The Link Between Corruption and Peace

The conviction of a former French President on corruption charges reminds us that even high peace societies are fragile.

A court has found former French president Nicholas Sarkozy guilty of corruption and influence peddling, an important reminder that established democracies and high peace societies are vulnerable to abuses of power, a factor that can destabilise peace.

According to the court’s verdict including wiretap evidence, Sarkozy tried to bribe a judge by offering him a desirable job in Monaco in return for confidential information from an inquiry that alleged Sarkozy accepted illegal political campaign donations. The leader of France between 2007 and 2012, Sarkozy denies any wrongdoing, claims the case is a witch hunt and has announced he will appeal.

The news undermines France’s image as a well-functioning democracy. While the country is currently ranked 23/180 on Transparency International’s Corruption Index with a score of 69/100, showing a relatively strong level of public sector integrity, research from the Institute for Economics & Peace (IEP) suggests some backsliding over the last decade.

According to the 2019 Positive Peace Index, the Low Levels of Corruption Pillar deteriorated in France between 2009 to 2018, which suggests that corruption has become either more prevalent or that the existing levels of corruption have become more evident to the population over the past decade. The Well-Functioning Government Pillar has also recorded a substantial deterioration from levels ten years ago, reflecting growing ineffectiveness in the government, the democratic process and rule of law.

Low levels of corruption are integral to a peaceful society, according to IEP research. It’s a crucial factor that forms one of the eight pillars of Positive Peace, which is a data-derived peacebuilding framework showing what really underpins steady, secure and prosperous societies.

In the context of building peace, this pillar can enhance confidence and trust in institutions and influence broader levels of stability. In societies with high levels of corruption, inefficient resource allocation often leads to a lack of funding for essential services and civil unrest. Corruption inhibits transparency, increases transaction costs and lowers business efficiency, which are factors that establish hurdles to domestic and foreign investment.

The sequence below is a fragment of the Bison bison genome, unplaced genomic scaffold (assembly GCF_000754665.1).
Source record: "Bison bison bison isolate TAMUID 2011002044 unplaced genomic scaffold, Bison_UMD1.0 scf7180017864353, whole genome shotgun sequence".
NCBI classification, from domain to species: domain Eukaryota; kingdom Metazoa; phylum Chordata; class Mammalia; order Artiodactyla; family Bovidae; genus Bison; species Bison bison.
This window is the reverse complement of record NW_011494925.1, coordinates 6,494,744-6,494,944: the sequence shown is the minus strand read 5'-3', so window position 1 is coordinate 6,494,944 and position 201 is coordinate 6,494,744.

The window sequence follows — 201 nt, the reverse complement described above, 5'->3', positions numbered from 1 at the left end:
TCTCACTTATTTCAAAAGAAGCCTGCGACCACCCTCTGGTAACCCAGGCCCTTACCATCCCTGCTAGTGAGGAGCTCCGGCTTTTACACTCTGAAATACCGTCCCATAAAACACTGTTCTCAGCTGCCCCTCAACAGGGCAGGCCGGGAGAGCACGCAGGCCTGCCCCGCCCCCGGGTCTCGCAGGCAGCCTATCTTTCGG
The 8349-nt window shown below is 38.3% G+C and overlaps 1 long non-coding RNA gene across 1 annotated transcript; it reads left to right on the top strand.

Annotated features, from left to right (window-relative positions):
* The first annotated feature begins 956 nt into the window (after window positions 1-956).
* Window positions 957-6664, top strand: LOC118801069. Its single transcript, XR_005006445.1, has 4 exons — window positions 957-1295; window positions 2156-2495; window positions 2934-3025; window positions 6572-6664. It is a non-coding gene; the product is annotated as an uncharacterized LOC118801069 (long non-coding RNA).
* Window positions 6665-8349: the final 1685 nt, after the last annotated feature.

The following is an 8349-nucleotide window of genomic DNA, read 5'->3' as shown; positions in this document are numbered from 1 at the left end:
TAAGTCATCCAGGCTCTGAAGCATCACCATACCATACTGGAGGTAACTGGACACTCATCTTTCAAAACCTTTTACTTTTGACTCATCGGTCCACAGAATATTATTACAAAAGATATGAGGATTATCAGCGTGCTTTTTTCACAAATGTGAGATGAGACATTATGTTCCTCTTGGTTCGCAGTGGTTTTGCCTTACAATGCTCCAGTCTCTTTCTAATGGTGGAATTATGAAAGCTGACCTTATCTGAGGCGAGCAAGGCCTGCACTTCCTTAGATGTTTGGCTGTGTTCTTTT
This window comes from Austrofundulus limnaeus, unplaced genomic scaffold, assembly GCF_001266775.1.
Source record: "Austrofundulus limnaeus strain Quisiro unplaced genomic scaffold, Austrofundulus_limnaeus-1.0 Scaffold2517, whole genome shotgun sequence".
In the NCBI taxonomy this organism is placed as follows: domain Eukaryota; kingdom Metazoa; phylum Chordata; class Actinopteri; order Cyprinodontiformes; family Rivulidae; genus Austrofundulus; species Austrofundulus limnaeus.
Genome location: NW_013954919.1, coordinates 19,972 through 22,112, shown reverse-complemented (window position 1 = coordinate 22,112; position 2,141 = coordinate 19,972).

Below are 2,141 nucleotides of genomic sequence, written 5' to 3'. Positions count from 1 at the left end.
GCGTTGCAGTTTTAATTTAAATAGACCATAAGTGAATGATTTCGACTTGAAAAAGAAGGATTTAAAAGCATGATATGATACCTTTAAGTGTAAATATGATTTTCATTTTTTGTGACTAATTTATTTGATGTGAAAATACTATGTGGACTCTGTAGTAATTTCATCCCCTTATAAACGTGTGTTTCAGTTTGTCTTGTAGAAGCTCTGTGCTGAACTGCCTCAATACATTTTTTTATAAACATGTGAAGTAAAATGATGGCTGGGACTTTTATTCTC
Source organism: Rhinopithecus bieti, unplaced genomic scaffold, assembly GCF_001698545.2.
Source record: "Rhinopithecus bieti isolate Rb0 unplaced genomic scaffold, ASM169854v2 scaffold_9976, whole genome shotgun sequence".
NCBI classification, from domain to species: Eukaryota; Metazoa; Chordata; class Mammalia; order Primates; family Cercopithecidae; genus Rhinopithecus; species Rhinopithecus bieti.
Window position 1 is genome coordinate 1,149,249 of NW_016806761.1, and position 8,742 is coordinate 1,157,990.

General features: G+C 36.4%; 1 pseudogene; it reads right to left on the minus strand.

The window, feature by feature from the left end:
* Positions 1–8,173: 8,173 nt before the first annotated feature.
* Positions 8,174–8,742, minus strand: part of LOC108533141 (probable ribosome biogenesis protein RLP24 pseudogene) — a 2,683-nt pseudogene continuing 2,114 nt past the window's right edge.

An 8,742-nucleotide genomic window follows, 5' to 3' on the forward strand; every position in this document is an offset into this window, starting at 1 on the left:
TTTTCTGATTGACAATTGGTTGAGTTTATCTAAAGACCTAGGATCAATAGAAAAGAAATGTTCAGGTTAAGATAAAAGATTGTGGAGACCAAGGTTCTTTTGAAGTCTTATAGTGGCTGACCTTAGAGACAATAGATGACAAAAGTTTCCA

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The Sarkozy story is another sign of the broader demise in political and public sector integrity. According to IEP research, on a global scale, levels of corruption have increased. Between 2009 and 2018, seven of the eight pillars of Positive Peace improved. However, the low levels of corruption pillar showed a 1.9% deterioration over the same period.

Low Levels of Corruption is the only Positive Peace pillar that is strongly statistically significant across all levels of peacefulness. IEP research shows the correlations for each of the eight pillars of Positive Peace at each level of peace. A correlation coefficient greater than r=0.45 indicates a strong relationship, while that above r=0.3 indicates a moderate relationship. It demonstrates that as levels of violence fall, the strength of the Positive Peace correlations increases. Five of the pillars correlate with low peace countries, six with mid-peace countries, and all eight pillars correlate strongly in high peace countries.

Editor’s Note: The opinions expressed here by contributors are their own, not those of the Featured Image: Former French president Nicolas Sarkozy (R) arrives at court for his trial on corruption charges. Featured Image Credit: Middle East Monitor

About the Author /

The Institute for Economics and Peace is the world’s leading think tank dedicated to developing metrics to analyse peace and to quantify its economic value. It does this by developing global and national indices, calculating the economic cost of violence, analysing country level risk and understanding positive peace. The research is used extensively by governments, academic institutions, think tanks, non-governmental organisations and by intergovernmental institutions such as the OECD, The Commonwealth Secretariat, the World Bank and the United Nations. The Institute was recently ranked in the top 15 most impactful think tanks in the world on the Global Go To Think Tank Index. Founded by IT entrepreneur and philanthropist Steve Killelea in 2007, the Institute for Economics and Peace is impacting traditional thinking on matters of security, defence, terrorism and development.

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